In one instance, the authors point to the restrictive guidance established by the Obama administration. Under President Obama’s authorization, Major General Pittard was only authorized to protect Erbil (the Kurdish Capital). This narrow authorization prevented Major General Pittard and his men from taking out as many as three top ISIS leaders simply because they were mere meters from the authorized area for attacks.

Although much of the book criticizes the reluctance of the Obama administration to provide broader authorization to the armed forces to combat ISIS, Major General Pittard and Master Sergeant Bryant equally criticize the Trump administration’s “incredulous[]” plan to “broker a ‘peace deal’ with the Taliban.” The authors’ critiques successfully lead the reader to contemplate the broader forces that influence the U.S.’s military success abroad.

The military success of the U.S. abroad is defined not simply by men like Major General Pittard and Master Sergeant Bryant and their use of strike cells but by the decisions of the men and women thousands of miles away in Washington, D.C.

In critiquing both the Obama and Trump administration’s approach toward the Middle East, the authors lead the reader to believe that there is some preferred approach or policy for the administration to endorse. However, the authors fail to provide such an approach. Instead the author’s provide two unsatisfactory suggestions: (1) the U.S. military needs to maintain their presence in the Middle East; and (2) the U.S. military should establish a “semi-permanent base” in northeastern Syria.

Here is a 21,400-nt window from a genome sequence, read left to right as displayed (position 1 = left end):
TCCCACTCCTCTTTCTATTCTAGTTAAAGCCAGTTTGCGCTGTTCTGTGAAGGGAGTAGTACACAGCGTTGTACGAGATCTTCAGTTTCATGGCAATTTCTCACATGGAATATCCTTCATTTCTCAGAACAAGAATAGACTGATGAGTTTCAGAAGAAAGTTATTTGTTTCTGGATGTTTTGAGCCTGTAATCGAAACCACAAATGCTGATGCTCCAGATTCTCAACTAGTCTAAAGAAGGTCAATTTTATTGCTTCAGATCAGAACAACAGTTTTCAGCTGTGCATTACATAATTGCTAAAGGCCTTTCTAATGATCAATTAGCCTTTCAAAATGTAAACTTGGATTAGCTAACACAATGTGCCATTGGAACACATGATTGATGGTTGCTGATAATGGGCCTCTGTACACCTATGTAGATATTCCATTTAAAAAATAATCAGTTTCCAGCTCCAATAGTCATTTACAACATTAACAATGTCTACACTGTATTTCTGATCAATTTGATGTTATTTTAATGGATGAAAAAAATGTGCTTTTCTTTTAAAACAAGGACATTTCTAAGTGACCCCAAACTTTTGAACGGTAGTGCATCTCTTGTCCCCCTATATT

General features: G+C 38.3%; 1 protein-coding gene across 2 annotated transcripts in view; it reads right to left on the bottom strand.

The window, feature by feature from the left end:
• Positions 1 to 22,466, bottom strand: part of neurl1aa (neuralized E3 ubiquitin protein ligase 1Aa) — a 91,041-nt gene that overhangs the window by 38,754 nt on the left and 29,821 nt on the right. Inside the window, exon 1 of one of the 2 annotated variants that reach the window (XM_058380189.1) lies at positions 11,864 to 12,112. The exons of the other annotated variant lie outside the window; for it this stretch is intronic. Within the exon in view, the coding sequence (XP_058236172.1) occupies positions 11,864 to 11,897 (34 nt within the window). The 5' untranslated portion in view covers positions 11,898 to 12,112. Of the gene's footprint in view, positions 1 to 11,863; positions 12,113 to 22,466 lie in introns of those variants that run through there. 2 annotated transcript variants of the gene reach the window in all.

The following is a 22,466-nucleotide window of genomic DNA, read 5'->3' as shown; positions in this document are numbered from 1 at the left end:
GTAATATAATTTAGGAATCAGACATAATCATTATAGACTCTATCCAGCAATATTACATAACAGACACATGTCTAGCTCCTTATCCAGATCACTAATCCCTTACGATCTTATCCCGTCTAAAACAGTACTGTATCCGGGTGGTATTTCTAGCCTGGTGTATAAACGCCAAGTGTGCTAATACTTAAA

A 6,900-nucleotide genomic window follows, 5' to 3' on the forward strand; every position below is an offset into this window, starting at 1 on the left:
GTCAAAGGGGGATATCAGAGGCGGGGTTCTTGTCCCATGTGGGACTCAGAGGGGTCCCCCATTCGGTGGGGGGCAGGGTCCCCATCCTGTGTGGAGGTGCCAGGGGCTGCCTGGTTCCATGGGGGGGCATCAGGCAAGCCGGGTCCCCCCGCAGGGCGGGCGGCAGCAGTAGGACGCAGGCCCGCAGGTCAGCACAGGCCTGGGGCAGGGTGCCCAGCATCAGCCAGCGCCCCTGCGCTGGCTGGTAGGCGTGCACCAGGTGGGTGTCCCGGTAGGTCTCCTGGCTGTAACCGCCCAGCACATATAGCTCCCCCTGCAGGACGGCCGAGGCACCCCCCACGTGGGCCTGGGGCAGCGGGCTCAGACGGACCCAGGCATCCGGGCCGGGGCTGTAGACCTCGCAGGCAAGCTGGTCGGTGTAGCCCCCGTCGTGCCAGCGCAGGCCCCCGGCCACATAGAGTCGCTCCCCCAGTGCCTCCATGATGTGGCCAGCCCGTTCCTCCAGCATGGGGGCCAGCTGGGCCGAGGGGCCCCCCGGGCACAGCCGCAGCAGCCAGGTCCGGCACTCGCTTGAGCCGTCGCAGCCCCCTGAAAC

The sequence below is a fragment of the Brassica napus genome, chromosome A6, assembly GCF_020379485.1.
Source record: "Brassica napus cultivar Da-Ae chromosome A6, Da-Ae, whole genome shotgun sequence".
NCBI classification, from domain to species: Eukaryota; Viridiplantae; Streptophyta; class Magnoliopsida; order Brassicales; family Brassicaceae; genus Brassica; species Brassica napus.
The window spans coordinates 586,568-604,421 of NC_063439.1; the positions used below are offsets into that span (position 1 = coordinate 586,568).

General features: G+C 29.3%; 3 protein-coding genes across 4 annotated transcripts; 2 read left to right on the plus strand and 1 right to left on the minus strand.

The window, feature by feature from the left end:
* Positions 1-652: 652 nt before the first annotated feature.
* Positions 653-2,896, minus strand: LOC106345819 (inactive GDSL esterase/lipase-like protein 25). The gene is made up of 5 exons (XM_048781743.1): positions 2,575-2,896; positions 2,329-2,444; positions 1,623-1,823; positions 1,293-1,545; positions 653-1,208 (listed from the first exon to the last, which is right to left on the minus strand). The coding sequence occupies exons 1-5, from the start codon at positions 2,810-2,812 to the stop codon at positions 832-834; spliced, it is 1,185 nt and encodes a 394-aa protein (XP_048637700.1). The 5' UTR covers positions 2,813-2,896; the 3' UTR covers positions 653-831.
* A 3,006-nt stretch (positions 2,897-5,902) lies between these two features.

These recommendations are not the conflict resolving objectives the reader desires or anticipates. However, they are, perhaps, indicative of the over-arching theme that Major General Pittard and Master Sergeant Bryant want the reader to understand: the war against ISIS and the conflicts in the Middle East are not conflicts that are won or lost by simple policy statements. Instead, success in mitigating the conflicts that plague the Middle East will be possible only through long-term involvement in the area and policies that extend beyond the scope that can be described in a single sentence or chapter.

Joint Terminal Attack Controller, or JTAC.

Above all, Hunting The Caliphate underscores the heroic acts of our armed forces. In one especially notable moment, Master Sergeant Bryant commented on the new psychological impact caused by the use of airstrikes. The known precision of the airstrikes and frequency of strikes that occurred caused a new kind of psychological impact for the armed forces who were responsible for carrying out the operations.

In addition, the authors conclude some chapters with a short obituary honoring the life of several hostages killed by ISIS, like James Foley, reminding the reader not only of the real costs of a failure to defeat ISIS but also, the need for our armed forces to continue to fight against ISIS.

Overall, Hunting The Caliphate is a great book for those who are unfamiliar with the fight against ISIS and the use of strike cells. Any individual who chooses to read this book will surely learn something about strike cells, foreign affairs, policy and even about themselves.

About the reviewer:

Adrienne Jackson is a rising 3L at Duke Law. Adrienne was born and raised in the Washington, D.C. suburbs, and graduated from Georgetown University with a major in Government and English. While at Duke Law, Adrienne has served as a board member for Duke’s Business Law Society as well as a board member for Duke’s If/When/How chapter.

The views expressed by guest authors do not necessarily reflect the views of the Center on Law, Ethics and National Security, or Duke University.

Remember what we like to say on Lawfire®: gather the facts, examine the law, evaluate the arguments – and then decide for yourself!